Use this URL to cite or link to this record in EThOS: http://ethos.bl.uk/OrderDetails.do?uin=uk.bl.ethos.556448
Title: Lingering 'on the borderland' : the meanings of home in Elizabeth Gaskell's fiction
Author: Lambert, Carolyn Shelagh
Awarding Body: University of Sussex
Current Institution: University of Sussex
Date of Award: 2012
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Abstract:
This thesis explores the meanings of home in Elizabeth Gaskell's fiction. I argue that there are five components to Gaskell's fictional iteration of homes, each of which is explored in the chapters of this thesis. I analyse the ways in which Gaskell challenges the nineteenth-century cultural construct of the home as a domestic sanctuary offering protection from the strains and stresses of the external world. Gaskell's fictional homes frequently fail to provide a place of safety. Even the architecture militates against a sense of peace and privacy. Doors and windows are ambiguous openings through which death can enter, and are potent signifiers of entrapment as well as protective barriers. The underlying fragility of Gaskell's concept of home is illustrated by her narratives of homelessness, which for her, is better defined as a psychological, social and emotional separation rather than the literal lack of shelter. Education takes place within the home and is grounded in Gaskell's Unitarian beliefs and associationist psychology. Gaskell creates challenging paradigms for domestic relationships in her fictional portrayals of feminized men and servants. Her detailed descriptions of domestic interiors provide nuanced and unconventional interpretations of character and behaviour. I draw on Gaskell's letters, her non-fiction writing and a range of other contemporary documents for insights into her fictional presentations of home. This methodology provides a creative, holistic interpretative framework within which Gaskell's achievement can be more adequately measured. I argue that Gaskell's own experience of home was that of an outsider lingering on the borderland, and her concept of home was therefore unstable, fluid and unconventional. The tensions she experienced in her personal life found their way into her fiction, where her portrayal of home is multifaceted and complex.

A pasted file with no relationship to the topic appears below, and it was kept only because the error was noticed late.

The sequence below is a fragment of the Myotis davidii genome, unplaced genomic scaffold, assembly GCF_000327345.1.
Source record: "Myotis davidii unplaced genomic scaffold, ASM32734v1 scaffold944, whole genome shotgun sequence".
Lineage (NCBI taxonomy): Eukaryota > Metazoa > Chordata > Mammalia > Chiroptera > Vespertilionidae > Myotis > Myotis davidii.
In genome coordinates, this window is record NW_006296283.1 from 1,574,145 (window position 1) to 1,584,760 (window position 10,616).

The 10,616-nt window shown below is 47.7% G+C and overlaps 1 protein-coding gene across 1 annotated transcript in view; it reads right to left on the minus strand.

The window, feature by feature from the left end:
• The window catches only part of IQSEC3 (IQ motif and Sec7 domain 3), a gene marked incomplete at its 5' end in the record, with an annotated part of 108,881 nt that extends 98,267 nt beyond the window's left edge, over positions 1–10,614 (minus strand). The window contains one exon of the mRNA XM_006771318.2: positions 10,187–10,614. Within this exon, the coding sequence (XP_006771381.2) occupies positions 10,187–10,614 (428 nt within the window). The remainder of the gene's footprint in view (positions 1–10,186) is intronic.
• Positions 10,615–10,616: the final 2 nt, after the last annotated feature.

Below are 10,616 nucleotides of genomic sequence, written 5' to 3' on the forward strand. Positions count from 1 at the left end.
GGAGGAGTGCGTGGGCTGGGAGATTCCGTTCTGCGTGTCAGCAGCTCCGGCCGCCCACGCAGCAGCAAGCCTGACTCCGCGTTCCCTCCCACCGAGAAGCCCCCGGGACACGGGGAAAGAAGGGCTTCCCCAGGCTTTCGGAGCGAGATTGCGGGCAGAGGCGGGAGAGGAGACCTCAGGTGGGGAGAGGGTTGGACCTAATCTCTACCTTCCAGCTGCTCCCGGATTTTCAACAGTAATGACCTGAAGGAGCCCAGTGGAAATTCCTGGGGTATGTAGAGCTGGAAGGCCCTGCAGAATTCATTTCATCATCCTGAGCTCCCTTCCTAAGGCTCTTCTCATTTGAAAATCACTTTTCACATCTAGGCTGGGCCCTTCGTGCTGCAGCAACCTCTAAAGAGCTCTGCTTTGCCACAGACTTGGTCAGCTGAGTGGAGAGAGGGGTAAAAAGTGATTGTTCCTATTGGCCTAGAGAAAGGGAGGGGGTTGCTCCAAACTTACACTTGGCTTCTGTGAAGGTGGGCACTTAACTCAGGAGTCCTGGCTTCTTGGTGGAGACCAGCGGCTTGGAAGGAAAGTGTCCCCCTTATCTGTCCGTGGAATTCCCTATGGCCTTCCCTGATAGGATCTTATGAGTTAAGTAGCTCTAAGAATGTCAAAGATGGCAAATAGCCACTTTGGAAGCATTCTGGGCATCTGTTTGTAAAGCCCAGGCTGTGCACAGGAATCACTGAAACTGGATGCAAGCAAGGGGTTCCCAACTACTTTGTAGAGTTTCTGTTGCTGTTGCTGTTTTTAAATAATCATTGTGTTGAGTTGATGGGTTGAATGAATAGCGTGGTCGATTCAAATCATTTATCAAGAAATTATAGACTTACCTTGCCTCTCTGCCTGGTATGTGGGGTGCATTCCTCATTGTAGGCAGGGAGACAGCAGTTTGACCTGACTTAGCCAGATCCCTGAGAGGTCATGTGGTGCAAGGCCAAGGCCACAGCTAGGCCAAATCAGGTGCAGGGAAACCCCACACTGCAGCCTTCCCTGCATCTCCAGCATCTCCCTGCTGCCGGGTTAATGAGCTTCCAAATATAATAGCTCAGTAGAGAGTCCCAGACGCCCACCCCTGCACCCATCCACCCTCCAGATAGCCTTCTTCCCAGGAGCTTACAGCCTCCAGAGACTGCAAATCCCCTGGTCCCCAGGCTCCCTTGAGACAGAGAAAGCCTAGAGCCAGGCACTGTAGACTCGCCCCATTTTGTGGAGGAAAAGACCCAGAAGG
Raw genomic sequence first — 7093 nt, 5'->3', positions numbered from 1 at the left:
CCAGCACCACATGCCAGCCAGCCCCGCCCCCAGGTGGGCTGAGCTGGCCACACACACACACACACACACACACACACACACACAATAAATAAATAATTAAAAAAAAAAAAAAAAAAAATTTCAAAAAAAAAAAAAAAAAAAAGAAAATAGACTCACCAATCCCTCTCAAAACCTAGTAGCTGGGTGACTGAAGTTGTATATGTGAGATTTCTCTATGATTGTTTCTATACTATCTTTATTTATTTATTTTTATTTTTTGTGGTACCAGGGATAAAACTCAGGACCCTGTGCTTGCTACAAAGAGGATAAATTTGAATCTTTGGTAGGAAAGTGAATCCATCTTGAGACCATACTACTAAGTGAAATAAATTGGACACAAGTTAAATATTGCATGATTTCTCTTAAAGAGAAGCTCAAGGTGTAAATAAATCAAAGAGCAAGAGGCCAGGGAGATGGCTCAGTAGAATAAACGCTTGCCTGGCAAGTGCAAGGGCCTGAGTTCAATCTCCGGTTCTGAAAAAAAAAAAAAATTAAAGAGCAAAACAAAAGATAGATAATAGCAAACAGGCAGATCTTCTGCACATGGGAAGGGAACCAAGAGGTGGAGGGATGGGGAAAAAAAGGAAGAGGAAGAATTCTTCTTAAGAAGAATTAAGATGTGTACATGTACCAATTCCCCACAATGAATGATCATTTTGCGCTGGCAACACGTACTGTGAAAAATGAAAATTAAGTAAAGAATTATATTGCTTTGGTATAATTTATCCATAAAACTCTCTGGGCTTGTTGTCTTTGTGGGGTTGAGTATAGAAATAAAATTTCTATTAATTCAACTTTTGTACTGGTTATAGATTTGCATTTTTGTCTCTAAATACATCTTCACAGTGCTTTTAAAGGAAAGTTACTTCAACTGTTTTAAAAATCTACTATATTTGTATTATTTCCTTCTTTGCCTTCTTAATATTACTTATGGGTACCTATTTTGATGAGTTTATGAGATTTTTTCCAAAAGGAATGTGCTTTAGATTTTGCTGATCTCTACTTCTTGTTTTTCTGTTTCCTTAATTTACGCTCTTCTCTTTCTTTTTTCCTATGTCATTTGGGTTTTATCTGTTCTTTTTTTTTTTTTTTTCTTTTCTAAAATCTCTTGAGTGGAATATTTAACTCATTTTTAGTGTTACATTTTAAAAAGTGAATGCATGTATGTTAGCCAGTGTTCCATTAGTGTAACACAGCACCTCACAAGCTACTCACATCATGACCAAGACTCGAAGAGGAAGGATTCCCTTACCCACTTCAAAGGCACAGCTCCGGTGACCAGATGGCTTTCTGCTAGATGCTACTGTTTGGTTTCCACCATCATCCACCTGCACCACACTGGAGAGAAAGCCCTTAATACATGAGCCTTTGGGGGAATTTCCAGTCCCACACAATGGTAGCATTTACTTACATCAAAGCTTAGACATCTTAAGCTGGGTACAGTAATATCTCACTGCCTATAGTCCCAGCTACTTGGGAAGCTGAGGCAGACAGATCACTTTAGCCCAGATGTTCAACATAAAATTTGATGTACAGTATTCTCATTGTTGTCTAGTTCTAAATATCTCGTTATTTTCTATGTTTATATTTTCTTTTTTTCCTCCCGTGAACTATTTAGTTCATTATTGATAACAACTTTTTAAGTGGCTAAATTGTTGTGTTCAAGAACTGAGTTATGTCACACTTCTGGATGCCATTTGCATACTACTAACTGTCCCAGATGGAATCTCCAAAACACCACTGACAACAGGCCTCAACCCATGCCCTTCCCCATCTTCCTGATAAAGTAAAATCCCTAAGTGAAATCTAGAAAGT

Supervisor: Not available Sponsor: Not available
Qualification Name: Thesis (Ph.D.) Qualification Level: Doctoral
EThOS ID: uk.bl.ethos.556448  DOI: Not available
Keywords: PR0111 Women authors ; PR0451 19th century ; PR4710 Gaskell ; Mrs. Elizabeth
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